Wednesday, April 3, 2013

Hafting with MUNArch

Obsidian scraper on softwood handle
Tonight is the last night of the three week crash course in flintknapping sponsored by MUNArch for archaeology students at Memorial University.  In the first two weeks we covered percussion and pressure flaking and now we are finishing up with hafting.  We are keeping it simple, using hide glue and spruce pitch with ochre for the glues and sinew, gut, and hemp cord for the lashing.  There are more than 25 students taking the workshop, so we split it up over two nights.  Here are some shots from last night's group.

Applying the pitch glue
The ingredient list for hafting can be a little intimidating for people just starting out with this sort of thing, but when you have everything collected, the actual process of attaching a handle or foreshaft to a stone tool is surprisingly simple.  I think that experimenting with hafting early on in your knapping education can help a new knapper skip through some early learning plateaus.  Actually trying to fit a handle onto a knife or point forces you to look at your tools from a more functional point of view.  There were students at last night's workshop who were touching up tools that looked finished a week ago, but that they realized could use a little more work in the hafting area when it came time to actually fit them on to a stick.  Even if they never try to tie another rock to a stick in their life, they understand some of the functional reasons why stone tools look the way they do.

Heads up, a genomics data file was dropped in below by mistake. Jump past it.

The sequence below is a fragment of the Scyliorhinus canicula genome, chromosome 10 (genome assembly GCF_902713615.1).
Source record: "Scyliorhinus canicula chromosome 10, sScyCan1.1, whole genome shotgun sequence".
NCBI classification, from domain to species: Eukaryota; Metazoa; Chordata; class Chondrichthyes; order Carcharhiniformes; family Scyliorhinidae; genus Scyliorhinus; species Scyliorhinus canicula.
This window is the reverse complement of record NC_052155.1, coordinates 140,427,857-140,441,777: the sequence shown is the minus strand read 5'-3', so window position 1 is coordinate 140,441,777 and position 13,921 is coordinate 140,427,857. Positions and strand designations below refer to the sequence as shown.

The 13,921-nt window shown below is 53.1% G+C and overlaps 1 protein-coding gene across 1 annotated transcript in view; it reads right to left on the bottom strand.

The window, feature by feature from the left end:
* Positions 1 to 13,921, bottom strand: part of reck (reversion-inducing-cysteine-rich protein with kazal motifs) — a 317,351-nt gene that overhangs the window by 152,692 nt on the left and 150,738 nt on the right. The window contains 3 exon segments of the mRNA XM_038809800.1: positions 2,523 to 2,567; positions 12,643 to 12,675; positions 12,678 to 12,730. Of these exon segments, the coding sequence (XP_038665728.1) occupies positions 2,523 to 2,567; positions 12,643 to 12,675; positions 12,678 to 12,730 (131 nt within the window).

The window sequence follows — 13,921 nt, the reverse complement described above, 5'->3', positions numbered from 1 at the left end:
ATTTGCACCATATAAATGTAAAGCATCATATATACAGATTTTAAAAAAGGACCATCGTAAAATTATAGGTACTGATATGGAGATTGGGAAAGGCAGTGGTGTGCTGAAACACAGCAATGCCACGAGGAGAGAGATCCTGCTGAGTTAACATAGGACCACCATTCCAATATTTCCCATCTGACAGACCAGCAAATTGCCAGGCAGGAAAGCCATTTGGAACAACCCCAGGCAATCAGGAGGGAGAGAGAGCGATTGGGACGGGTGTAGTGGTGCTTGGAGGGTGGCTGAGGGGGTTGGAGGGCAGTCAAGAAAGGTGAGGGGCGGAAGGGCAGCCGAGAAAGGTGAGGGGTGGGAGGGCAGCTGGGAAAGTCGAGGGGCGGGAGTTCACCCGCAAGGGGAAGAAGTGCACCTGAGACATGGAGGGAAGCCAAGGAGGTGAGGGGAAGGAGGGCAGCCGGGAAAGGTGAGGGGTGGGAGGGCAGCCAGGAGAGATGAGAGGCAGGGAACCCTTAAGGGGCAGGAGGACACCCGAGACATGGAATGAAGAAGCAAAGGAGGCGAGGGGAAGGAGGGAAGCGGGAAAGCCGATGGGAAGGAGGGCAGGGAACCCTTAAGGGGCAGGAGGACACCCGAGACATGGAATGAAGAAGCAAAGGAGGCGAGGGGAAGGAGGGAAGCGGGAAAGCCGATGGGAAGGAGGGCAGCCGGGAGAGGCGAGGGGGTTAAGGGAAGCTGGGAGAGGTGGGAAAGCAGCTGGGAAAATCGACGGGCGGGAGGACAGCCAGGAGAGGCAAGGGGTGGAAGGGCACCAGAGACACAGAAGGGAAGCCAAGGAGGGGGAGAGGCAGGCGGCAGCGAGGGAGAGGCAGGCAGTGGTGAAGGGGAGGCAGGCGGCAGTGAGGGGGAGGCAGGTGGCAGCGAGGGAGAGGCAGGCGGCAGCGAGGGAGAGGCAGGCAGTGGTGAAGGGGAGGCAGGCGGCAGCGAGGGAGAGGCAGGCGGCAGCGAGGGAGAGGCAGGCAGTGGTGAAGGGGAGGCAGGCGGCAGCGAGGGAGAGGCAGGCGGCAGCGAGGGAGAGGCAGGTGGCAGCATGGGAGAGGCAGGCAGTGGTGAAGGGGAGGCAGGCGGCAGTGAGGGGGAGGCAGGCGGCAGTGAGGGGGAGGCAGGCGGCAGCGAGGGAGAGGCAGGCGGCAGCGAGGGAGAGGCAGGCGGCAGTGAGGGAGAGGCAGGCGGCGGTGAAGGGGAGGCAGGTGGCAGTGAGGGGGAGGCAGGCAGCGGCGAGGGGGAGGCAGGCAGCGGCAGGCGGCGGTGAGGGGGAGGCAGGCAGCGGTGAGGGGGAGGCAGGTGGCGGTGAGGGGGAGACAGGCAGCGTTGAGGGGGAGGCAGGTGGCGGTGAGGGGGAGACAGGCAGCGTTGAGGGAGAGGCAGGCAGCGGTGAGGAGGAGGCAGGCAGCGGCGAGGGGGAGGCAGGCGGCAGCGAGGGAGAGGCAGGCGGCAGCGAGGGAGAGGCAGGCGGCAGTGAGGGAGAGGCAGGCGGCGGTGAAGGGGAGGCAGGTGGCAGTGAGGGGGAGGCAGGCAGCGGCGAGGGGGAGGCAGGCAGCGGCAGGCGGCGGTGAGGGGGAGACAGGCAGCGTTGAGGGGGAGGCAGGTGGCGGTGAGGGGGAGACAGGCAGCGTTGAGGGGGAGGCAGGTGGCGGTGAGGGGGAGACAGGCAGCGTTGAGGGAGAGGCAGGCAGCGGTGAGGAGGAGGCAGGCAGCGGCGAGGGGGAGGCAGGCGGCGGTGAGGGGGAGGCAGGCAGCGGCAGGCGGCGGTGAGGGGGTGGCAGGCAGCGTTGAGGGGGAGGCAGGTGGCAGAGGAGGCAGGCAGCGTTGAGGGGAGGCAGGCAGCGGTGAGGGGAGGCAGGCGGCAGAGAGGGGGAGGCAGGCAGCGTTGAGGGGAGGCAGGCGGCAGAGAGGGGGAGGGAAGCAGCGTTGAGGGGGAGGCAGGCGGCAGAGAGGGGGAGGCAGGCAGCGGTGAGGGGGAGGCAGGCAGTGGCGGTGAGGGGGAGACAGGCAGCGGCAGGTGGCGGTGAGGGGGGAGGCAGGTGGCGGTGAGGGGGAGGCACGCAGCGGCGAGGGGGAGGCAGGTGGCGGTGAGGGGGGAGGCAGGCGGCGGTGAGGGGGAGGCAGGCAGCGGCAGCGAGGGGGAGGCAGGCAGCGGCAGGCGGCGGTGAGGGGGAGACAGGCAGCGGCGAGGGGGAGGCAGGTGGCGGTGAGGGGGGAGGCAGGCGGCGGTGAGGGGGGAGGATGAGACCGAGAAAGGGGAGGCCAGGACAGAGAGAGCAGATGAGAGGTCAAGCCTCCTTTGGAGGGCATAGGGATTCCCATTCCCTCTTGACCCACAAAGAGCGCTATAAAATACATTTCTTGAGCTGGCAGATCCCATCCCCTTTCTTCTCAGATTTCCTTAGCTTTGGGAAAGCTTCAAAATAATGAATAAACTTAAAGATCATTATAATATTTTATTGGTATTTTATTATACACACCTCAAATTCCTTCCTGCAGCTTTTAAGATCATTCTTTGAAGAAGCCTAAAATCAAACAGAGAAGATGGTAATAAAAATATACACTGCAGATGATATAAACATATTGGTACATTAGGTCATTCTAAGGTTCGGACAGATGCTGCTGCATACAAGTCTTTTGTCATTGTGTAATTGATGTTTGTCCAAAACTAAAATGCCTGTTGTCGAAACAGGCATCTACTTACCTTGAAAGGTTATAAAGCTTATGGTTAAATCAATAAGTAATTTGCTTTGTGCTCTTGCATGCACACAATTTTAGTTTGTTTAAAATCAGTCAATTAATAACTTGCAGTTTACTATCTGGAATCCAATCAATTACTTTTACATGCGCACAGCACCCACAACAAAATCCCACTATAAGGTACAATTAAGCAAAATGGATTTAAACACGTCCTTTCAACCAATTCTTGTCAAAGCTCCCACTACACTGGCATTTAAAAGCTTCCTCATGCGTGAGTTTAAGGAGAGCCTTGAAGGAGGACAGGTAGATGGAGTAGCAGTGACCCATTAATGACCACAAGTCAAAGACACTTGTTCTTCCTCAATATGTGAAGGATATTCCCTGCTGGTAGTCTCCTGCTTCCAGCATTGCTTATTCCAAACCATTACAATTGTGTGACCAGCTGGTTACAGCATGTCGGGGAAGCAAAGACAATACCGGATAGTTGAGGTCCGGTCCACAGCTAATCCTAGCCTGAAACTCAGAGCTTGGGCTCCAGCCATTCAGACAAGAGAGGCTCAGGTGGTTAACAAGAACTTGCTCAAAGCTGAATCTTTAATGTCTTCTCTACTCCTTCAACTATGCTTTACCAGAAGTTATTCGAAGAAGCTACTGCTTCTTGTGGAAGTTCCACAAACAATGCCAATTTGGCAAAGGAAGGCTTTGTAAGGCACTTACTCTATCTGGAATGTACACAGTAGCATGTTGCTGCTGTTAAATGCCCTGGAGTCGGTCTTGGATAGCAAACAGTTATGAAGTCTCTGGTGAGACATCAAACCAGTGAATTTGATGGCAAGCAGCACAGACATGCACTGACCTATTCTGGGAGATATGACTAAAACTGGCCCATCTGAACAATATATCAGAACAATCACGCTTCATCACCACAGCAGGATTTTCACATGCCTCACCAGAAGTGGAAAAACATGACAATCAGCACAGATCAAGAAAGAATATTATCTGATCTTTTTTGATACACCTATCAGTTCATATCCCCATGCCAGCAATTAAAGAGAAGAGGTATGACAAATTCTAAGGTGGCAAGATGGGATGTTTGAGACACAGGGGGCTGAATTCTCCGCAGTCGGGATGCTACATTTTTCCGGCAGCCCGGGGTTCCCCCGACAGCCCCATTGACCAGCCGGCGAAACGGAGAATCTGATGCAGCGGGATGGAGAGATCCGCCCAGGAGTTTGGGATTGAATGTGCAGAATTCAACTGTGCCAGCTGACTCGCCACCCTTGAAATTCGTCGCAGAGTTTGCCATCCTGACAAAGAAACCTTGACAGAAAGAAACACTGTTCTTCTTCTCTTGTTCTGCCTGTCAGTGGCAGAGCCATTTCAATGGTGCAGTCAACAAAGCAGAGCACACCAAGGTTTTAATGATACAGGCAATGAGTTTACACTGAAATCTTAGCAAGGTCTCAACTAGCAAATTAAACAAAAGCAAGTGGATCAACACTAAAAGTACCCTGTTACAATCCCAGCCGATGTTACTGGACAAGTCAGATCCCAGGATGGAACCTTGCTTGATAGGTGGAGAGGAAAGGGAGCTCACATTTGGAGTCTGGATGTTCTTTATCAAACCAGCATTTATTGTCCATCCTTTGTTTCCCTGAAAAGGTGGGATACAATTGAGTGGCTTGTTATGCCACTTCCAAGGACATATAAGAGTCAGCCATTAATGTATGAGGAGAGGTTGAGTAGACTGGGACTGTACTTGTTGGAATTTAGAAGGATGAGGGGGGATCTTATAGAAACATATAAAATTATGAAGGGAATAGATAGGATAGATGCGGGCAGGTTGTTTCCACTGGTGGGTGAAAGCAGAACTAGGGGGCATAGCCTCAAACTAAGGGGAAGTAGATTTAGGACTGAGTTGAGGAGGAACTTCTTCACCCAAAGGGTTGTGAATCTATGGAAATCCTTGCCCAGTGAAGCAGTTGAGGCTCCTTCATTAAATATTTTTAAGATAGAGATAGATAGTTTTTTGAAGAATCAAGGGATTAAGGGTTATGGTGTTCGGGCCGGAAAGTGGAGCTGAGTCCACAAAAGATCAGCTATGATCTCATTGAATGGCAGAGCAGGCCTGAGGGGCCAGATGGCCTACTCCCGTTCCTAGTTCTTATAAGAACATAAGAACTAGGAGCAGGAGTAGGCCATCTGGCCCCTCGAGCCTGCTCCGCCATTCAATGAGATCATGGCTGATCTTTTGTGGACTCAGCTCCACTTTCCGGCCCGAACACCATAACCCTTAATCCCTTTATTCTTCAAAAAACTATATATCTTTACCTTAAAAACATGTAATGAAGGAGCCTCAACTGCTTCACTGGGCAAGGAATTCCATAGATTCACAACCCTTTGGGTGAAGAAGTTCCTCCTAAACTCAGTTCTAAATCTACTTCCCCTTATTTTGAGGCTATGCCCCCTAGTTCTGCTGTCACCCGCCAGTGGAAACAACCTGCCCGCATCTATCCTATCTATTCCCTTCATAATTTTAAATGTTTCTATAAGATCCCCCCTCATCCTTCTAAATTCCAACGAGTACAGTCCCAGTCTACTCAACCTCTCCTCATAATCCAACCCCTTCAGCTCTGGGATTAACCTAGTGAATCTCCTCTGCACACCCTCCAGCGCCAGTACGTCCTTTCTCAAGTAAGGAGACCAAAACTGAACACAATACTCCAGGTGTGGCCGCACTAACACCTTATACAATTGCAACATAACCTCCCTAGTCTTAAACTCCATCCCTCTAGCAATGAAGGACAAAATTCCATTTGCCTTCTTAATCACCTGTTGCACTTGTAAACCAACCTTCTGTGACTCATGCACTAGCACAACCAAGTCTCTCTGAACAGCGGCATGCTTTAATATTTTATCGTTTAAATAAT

Over the past few weeks, we've produced thousands of flakes and dozens of tools.  A lot of people at the first of two hafting sessions were able to haft two or more flakes or tools.

 There were a lot of good arrow or dart foreshafts finished
A very cool obsidian knife

A scraper and hafted projectile point
A little bit of work on the base of the foreshaft to fit it into a bamboo stake from a garden centre and you can have a serviceable spear or dart in no time.
Photo Credits: Tim Rast

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